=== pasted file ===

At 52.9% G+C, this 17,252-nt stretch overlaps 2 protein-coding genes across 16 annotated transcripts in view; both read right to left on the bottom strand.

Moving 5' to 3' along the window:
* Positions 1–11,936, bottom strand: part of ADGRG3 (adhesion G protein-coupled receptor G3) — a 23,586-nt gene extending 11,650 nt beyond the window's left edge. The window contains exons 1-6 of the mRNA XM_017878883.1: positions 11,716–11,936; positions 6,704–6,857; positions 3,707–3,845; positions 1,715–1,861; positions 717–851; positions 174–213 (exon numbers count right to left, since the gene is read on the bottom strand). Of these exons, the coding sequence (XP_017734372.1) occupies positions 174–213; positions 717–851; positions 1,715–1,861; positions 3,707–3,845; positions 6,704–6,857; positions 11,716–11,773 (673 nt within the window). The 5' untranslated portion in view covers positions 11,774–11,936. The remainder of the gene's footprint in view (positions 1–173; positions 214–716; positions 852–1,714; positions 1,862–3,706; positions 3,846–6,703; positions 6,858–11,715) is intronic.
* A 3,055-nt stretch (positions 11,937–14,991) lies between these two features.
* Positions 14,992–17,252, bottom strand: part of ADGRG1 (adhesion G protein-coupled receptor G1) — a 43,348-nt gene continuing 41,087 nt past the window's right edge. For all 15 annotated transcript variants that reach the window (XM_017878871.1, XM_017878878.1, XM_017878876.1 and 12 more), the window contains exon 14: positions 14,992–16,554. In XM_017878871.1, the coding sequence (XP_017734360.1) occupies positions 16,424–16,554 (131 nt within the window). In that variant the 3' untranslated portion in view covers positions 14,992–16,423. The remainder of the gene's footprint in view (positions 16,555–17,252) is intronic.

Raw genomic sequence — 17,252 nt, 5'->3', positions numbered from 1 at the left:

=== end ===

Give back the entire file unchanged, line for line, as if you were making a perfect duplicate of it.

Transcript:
At 52.9% G+C, this 17,252-nt stretch overlaps 2 protein-coding genes across 16 annotated transcripts in view; both read right to left on the bottom strand.

Moving 5' to 3' along the window:
* Positions 1–11,936, bottom strand: part of ADGRG3 (adhesion G protein-coupled receptor G3) — a 23,586-nt gene extending 11,650 nt beyond the window's left edge. The window contains exons 1-6 of the mRNA XM_017878883.1: positions 11,716–11,936; positions 6,704–6,857; positions 3,707–3,845; positions 1,715–1,861; positions 717–851; positions 174–213 (exon numbers count right to left, since the gene is read on the bottom strand). Of these exons, the coding sequence (XP_017734372.1) occupies positions 174–213; positions 717–851; positions 1,715–1,861; positions 3,707–3,845; positions 6,704–6,857; positions 11,716–11,773 (673 nt within the window). The 5' untranslated portion in view covers positions 11,774–11,936. The remainder of the gene's footprint in view (positions 1–173; positions 214–716; positions 852–1,714; positions 1,862–3,706; positions 3,846–6,703; positions 6,858–11,715) is intronic.
* A 3,055-nt stretch (positions 11,937–14,991) lies between these two features.
* Positions 14,992–17,252, bottom strand: part of ADGRG1 (adhesion G protein-coupled receptor G1) — a 43,348-nt gene continuing 41,087 nt past the window's right edge. For all 15 annotated transcript variants that reach the window (XM_017878871.1, XM_017878878.1, XM_017878876.1 and 12 more), the window contains exon 14: positions 14,992–16,554. In XM_017878871.1, the coding sequence (XP_017734360.1) occupies positions 16,424–16,554 (131 nt within the window). In that variant the 3' untranslated portion in view covers positions 14,992–16,423. The remainder of the gene's footprint in view (positions 16,555–17,252) is intronic.

Raw genomic sequence — 17,252 nt, 5'->3', positions numbered from 1 at the left: